Academic journal article The Science Teacher

Japanese Asteroid

Academic journal article The Science Teacher

Japanese Asteroid

Article excerpt

A space mission to a nearby asteroid, launched in 2005, has yielded some interesting clues about Earth's early formation.

Japanese scientists on that mission report in the journal Science that despite retrieving a very small sample from the nearby Itokawa asteroid, the knowledge gained is huge.

"This is a great achievement for the Japan Aerospace Exploration Agency," says Humberto Campins, a professor at the University of Central Florida and international expert on asteroids and comets. "The analysis of the Itokawa asteroid sample illustrates the wealth of information that can be obtained even from very small samples and sets the stage nicely for NASA's OSIRIS REx mission, which is to sample a more primitive asteroid. That asteroid should help us understand the role asteroids played in the origin of Earth's oceans and life."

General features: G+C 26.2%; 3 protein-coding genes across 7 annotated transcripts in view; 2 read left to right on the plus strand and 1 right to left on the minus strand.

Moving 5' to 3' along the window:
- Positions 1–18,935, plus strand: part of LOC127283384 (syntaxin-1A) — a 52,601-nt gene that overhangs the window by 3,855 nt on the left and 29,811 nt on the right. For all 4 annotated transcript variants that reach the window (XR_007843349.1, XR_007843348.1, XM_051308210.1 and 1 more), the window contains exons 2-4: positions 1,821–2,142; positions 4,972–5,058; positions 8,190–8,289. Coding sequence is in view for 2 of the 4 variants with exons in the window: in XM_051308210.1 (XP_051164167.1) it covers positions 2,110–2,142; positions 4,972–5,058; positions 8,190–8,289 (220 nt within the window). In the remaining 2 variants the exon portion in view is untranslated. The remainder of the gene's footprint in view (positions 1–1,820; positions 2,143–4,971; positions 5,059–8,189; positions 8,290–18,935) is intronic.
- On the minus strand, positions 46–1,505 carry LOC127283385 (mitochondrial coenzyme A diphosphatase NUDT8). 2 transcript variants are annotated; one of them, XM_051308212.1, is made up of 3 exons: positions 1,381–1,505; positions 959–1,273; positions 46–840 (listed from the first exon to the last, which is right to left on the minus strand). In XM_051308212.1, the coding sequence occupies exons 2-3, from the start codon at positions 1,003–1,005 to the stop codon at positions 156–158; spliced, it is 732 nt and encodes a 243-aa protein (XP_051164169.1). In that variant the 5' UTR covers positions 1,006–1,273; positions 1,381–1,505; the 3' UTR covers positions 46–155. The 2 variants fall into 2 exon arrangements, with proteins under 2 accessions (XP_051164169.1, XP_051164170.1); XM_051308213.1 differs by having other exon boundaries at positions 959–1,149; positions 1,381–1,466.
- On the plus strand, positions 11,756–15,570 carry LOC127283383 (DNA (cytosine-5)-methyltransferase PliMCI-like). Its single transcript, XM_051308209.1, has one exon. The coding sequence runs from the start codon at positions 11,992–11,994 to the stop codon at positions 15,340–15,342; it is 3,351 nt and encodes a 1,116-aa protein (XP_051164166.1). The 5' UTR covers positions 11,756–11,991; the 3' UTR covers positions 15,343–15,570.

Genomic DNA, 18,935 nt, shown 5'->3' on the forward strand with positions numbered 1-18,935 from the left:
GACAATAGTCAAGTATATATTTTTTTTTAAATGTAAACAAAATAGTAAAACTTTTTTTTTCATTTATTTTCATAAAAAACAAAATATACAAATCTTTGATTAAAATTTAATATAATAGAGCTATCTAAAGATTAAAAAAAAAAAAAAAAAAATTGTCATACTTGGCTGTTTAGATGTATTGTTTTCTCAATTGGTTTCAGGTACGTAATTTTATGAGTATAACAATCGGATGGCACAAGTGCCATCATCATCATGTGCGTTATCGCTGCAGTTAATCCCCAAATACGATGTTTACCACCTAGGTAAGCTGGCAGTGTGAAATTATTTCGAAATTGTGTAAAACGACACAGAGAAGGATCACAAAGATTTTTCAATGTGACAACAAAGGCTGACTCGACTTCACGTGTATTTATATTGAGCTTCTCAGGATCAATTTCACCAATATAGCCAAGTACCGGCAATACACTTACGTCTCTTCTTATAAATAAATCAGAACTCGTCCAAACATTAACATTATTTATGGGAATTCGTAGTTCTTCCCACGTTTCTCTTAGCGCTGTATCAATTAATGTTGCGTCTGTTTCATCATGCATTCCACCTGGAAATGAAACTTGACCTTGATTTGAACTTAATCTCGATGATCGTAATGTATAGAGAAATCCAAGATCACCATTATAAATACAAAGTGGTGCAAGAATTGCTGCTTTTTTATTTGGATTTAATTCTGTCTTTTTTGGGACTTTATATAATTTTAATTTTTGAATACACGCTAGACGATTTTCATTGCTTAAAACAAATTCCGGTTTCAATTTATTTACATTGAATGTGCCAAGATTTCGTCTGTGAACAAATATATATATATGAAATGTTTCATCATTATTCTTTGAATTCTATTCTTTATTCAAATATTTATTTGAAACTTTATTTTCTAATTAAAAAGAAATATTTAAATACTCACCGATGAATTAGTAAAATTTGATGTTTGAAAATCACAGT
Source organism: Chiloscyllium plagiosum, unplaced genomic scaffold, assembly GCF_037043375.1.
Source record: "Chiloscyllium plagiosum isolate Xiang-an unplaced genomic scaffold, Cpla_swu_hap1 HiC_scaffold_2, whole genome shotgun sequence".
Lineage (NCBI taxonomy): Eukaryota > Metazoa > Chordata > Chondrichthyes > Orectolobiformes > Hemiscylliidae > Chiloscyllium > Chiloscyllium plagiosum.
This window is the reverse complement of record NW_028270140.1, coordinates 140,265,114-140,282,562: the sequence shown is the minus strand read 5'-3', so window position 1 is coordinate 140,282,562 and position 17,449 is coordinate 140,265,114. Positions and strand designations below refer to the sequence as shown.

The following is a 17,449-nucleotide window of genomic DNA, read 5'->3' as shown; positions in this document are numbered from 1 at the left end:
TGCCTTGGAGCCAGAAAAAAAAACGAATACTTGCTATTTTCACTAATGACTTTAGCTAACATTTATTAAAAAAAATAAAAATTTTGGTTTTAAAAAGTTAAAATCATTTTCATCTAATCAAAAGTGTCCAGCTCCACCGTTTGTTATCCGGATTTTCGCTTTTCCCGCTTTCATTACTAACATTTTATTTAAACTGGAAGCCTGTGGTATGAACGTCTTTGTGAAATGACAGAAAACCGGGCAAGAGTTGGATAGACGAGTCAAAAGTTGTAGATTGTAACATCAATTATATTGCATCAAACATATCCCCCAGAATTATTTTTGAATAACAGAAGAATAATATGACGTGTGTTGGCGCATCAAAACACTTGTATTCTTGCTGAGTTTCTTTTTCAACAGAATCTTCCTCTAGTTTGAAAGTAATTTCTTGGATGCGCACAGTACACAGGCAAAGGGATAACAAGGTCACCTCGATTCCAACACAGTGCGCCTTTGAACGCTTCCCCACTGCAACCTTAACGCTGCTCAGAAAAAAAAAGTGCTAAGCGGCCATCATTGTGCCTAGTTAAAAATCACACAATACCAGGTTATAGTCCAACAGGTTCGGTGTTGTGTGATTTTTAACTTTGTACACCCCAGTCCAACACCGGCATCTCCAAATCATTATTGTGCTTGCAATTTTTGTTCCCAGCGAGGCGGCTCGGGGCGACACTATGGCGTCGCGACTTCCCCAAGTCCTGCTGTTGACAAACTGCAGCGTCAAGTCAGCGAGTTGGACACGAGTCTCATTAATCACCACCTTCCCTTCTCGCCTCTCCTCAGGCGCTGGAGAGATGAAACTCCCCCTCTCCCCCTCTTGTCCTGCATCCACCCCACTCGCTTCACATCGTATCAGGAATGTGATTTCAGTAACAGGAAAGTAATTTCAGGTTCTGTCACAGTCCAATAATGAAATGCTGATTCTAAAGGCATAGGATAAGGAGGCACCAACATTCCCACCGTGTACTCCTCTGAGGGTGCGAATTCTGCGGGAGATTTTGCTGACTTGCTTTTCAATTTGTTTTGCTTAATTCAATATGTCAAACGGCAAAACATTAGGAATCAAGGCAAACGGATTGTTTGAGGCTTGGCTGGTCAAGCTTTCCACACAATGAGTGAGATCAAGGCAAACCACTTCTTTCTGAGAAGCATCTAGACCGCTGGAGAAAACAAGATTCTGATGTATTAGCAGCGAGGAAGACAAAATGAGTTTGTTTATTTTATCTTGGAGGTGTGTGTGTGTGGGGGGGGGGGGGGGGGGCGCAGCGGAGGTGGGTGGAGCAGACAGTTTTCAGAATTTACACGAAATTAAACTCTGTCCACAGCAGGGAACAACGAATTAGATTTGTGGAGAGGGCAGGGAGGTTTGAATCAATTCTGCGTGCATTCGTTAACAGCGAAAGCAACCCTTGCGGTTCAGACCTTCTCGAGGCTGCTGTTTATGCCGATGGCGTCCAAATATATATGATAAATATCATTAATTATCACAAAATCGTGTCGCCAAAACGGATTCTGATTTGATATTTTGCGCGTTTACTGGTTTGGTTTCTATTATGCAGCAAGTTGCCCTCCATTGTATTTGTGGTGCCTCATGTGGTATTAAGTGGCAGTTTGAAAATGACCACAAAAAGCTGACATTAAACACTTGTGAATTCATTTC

[ILLUSTRATION OMITTED]

What scientists found in the Itokawa sample is unequivocal evidence that this type of asteroid is the parent of ordinary chondrites--the most common type of meteorites found on Earth. Space weather morphs asteroid fragments and when they enter Earth's atmosphere they burn up, changing their chemical nature a bit. That's why they are referred to as meteorites. The Japanese's pristine sample has helped distinguish the original material on the rock and how it changed when it entered Earth's atmosphere. …

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